Dust scaling relations in a cosmological simulation

Kuan Chou Hou, Shohei Aoyama, Hiroyuki Hirashita, Kentaro Nagamine, Ikkoh Shimizu

Research output: Contribution to journalArticlepeer-review

40 Scopus citations

Abstract

To study the dust evolution in the cosmological structure formation history, we perform a smoothed particle hydrodynamic simulation with a dust enrichment model in a cosmological volume. We adopt the dust evolution model that represents the grain size distribution by two sizes and takes into account stellar dust production and interstellar dust processing. We examine the dust mass function and the scaling properties of dust in terms of the characteristics of galaxies. The simulation broadly reproduces the observed dust mass functions at redshift z = 0, except that it overproduces the massive end at dust mass Md 108 M. This overabundance is due to overproducing massive gas/metal-rich systems, but we also note that the relation between stellar mass and gas-phase metallicity is reproduced fairly well by our recipe. The relation between dust-to-gas ratio and metallicity shows a good agreement with the observed one at z = 0, which indicates successful implementation of dust evolution in our cosmological simulation. Star formation consumes not only gas but also dust, causing a decreasing trend of the dust-to-stellar mass ratio at the high-mass end of galaxies. We also examine the redshift evolution up to z ∼ 5, and find that the galaxies have on average the highest dust mass at z = 1–2. For the grain size distribution, we find that galaxies with metallicity ∼0.3 Z tend to have the highest small-to-large grain abundance ratio; consequently, the extinction curves in those galaxies have the steepest ultraviolet slopes.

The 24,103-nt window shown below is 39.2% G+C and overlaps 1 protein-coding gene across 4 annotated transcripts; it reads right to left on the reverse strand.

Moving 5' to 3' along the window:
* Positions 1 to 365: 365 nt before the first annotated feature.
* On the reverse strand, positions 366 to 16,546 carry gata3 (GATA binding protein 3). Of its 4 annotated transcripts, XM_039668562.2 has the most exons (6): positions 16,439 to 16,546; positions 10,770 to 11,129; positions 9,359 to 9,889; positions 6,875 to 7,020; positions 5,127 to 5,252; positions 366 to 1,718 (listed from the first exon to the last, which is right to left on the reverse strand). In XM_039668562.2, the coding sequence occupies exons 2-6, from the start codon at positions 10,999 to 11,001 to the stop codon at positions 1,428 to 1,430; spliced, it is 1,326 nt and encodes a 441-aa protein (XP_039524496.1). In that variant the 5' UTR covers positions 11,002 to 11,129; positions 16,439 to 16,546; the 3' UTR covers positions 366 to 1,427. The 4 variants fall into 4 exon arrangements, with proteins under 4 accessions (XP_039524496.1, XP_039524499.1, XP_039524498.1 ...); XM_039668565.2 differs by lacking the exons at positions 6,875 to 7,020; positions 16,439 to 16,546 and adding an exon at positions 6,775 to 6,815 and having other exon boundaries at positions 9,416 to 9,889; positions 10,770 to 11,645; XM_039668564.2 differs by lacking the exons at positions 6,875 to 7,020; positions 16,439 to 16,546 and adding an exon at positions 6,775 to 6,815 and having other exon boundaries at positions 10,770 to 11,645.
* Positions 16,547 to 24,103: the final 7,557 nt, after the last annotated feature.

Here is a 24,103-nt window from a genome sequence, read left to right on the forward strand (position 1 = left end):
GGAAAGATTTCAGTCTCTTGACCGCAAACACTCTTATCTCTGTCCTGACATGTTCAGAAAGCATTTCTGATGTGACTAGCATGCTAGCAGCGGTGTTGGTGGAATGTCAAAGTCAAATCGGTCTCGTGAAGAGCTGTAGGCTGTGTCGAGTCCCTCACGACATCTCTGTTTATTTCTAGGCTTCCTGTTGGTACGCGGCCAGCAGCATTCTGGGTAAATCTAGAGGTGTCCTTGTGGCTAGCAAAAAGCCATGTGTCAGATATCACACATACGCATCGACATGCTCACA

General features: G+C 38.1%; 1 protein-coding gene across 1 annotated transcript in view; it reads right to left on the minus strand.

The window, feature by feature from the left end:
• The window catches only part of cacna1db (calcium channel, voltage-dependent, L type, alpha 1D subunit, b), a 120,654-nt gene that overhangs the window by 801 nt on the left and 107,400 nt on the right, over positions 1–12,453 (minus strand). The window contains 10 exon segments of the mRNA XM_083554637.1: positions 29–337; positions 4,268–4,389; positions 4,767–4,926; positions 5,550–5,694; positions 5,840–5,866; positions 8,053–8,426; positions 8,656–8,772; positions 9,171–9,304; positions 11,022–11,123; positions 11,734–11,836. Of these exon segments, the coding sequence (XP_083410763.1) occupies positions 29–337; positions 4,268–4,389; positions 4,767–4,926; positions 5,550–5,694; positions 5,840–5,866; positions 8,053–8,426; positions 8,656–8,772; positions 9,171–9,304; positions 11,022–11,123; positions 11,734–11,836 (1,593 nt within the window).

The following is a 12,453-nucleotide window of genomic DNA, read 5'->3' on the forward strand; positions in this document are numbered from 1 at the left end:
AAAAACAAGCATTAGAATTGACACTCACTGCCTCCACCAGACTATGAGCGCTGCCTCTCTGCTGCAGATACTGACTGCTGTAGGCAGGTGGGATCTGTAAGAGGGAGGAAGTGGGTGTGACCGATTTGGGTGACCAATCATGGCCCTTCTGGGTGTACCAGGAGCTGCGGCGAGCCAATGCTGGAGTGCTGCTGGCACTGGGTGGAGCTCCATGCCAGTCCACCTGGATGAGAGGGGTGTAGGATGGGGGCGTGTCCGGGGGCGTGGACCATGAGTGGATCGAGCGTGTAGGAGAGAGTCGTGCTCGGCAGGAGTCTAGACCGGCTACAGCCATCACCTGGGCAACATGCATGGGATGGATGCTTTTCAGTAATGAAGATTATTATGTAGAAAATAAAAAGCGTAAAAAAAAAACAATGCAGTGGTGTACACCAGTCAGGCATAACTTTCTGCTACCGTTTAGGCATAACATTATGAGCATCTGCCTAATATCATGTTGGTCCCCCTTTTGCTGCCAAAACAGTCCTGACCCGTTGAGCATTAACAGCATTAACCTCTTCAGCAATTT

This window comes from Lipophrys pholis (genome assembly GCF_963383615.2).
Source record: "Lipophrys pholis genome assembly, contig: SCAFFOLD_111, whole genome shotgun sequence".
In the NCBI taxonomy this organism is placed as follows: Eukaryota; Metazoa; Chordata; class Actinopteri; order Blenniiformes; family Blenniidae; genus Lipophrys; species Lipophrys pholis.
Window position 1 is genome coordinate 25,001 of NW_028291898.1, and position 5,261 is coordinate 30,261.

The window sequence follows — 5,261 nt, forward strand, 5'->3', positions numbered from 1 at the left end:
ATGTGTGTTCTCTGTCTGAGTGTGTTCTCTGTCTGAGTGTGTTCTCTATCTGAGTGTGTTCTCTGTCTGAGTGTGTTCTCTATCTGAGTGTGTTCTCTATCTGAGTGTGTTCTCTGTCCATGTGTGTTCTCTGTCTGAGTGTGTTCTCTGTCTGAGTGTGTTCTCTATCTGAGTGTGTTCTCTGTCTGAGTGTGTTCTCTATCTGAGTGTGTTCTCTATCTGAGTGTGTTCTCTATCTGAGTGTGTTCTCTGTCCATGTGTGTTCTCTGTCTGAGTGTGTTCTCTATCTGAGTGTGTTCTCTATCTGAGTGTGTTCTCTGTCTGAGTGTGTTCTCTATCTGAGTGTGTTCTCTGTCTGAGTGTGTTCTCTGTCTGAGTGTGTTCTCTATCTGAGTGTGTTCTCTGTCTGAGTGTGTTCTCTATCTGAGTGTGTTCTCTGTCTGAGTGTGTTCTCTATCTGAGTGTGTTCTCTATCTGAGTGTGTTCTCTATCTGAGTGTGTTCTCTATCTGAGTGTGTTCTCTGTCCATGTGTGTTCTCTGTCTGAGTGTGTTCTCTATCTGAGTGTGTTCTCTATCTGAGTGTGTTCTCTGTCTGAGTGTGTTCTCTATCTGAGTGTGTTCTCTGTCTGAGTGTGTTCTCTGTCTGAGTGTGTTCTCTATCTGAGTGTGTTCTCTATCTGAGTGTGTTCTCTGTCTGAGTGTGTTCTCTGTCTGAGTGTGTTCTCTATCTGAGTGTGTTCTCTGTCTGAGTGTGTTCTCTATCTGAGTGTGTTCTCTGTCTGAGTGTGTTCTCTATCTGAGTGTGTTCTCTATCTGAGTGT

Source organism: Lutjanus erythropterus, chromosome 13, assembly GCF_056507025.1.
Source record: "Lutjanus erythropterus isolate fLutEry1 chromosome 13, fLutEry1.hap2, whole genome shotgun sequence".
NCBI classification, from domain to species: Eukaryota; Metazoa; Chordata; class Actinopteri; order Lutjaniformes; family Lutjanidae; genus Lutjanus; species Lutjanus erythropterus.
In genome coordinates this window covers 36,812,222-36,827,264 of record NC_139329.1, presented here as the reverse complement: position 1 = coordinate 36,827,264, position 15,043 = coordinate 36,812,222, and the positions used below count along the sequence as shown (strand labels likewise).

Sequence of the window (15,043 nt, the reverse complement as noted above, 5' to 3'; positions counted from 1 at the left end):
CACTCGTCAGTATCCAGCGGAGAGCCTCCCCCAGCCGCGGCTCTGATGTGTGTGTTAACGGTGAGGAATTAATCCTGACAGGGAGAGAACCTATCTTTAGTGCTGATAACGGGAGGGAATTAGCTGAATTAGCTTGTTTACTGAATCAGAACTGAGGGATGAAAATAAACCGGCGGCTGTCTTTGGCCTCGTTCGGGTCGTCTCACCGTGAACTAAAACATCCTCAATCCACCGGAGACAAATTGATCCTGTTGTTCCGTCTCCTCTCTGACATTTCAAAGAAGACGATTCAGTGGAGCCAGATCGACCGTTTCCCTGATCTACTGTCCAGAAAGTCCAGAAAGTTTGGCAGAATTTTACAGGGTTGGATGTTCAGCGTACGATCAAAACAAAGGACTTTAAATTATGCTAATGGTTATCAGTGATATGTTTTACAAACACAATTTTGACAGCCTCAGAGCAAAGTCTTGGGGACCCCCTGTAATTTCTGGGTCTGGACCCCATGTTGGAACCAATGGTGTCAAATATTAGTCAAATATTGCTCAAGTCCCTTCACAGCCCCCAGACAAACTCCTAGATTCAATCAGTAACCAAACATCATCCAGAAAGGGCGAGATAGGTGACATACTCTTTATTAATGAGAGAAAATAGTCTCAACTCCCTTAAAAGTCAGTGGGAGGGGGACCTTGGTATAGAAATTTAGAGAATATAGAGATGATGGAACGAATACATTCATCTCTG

Original languageEnglish
Pages (from-to)1727-1744
Number of pages18
JournalMonthly Notices of the Royal Astronomical Society
Volume485
Issue number2
DOIs
StatePublished - 15 Feb 2019

Keywords

  • Dust
  • Extinction
  • Galaxies: ISM
  • Galaxies: evolution
  • Galaxies: formation
  • Galaxies: statistics
  • Methods: numerical

ASJC Scopus subject areas

  • Astronomy and Astrophysics
  • Space and Planetary Science

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